Truly a special educator at Penta
Written by MARIE THOMAS BAIRD Sentinel Education Editor
Saturday, 06 July 2013 06:13
Deb Haig plans on living the island life now that she’s retired from Penta Career Center.
|Penta’s Deb Haig is retiring as special education supervisor. (Photo: J.D. Pooley/Sentinel-Tribune)
Haig retired June 28 as the center's supervisor of special education services and plans to spend much of this summer on Kelleys Island, where her family has a home.
She spent 17 years as a supervisor at Penta and previously served as job training coordinator there for 10 years.
"I really enjoy just working with the entire staff," she said, laughing, when asked which job she preferred.
Haig developed the job training program at Penta in 1986, calling it "a very exciting new initiative" from the state when the movement started to integrate special needs students into general classrooms.
The program at Penta is for students ages 16 to 22 to assist them in transferring from school to adult community life.
It's about "finding jobs for the kids," she said, whose disabilities range from very mild to those who need special support.
"The majority of students are served in general classes," Haig said. Attending Penta "gives them a jump start to their careers."
It was a natural progression for her to move into the supervisor's role, which oversees job training plus career assessments, vocational special education coordination, job coaching and intervention specialists.
Penta currently has a staff of 42 for approximately 425 special needs students.
In 2008, she was honored as the Special Education Educator of the Year from the Ohio Association of Career-Technical Education (Special Needs Division & Ohio Association of Supervisors and Coordinators for Exceptional Children).
She also serves on the Wood Lane Residential Services Board in Bowling Green. It's a post she's had for 14 years and plans to keep.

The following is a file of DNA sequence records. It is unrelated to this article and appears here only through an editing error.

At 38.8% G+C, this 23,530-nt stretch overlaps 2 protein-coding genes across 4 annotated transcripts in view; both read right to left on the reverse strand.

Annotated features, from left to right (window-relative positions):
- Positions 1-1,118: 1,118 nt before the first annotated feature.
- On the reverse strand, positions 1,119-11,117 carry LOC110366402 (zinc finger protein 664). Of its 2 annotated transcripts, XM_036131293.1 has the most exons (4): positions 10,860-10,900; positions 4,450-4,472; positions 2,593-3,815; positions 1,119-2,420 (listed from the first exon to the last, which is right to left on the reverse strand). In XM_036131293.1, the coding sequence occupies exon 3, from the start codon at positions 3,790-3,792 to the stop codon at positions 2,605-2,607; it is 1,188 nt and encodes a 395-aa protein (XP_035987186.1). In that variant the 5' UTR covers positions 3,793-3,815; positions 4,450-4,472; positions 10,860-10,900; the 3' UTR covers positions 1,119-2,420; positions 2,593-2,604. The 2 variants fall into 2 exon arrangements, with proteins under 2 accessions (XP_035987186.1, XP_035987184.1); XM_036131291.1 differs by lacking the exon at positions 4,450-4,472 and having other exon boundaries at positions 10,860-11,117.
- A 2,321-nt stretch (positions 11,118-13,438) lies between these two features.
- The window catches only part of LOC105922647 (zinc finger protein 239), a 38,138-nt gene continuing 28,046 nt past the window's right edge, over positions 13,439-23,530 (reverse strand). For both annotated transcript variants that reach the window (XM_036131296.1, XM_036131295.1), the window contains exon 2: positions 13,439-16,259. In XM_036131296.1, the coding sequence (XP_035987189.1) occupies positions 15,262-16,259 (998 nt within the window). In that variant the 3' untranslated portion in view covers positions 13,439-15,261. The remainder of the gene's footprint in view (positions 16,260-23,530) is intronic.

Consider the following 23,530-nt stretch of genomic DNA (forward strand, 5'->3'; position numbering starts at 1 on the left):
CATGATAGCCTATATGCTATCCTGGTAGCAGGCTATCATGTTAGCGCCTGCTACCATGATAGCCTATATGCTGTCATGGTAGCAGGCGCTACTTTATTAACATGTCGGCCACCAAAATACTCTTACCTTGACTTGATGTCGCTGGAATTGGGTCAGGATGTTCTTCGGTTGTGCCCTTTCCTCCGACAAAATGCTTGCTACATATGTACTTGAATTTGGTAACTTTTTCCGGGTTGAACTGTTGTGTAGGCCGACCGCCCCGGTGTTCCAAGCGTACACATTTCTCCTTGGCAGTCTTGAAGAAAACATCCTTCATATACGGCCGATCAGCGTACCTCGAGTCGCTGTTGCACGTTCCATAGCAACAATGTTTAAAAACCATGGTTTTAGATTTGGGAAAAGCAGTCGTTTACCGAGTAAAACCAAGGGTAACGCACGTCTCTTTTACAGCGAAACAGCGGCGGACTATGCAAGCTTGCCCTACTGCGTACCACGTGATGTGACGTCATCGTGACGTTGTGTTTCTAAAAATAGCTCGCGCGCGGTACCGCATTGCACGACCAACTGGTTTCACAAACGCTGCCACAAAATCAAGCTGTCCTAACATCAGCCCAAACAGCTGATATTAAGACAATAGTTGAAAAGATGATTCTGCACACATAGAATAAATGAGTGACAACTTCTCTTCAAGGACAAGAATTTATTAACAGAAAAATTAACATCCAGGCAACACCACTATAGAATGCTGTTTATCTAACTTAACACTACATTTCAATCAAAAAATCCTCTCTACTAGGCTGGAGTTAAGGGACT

Greg Bair, chief executive officer for Wood Lane Residential Services, has known Haig for years. The two graduated from Bowling Green State University in 1977 and both ended up teaching at Wood Lane School.
"She's incredibly committed to serving people with disabilities and not just kids," Bair said. "She's a great board member (and) she's a great co-worker."
Haig's family immigrated to Kelleys Island; her grandmother was from Hungary and her grandfather from Ireland. The couple met and married on the island.
Haig's father, Ted Blatt, still lives on the island in a house built in the early 1920s. He's the island historian, she said, and has a collection of an estimated 36,000 keys in his garage.
A lot of immigrants settled on the island, which at the time was booming with quarries, vineyards and fishing.
There are 130 year-round residents on the island, Haig explained, braving the harsh winter weather and either flying to the mainland for supplies or taking snowmobiles across the frozen lake ice.
Haig does not plan to join them over the winter. Her father, now 88, spends his winters in Sandusky.
Haig will spend the summer as a part-time server at Seaway Marina Deli while her husband, Keith, who also retired from Penta this year, works full-time as a deck hand on the ferry boat to the island.
She's looking forward to hiking, biking and beaching.
Between visits to the island, she plans to spend time painting her Bowling Green home plus other odd jobs that were put on hold over the years.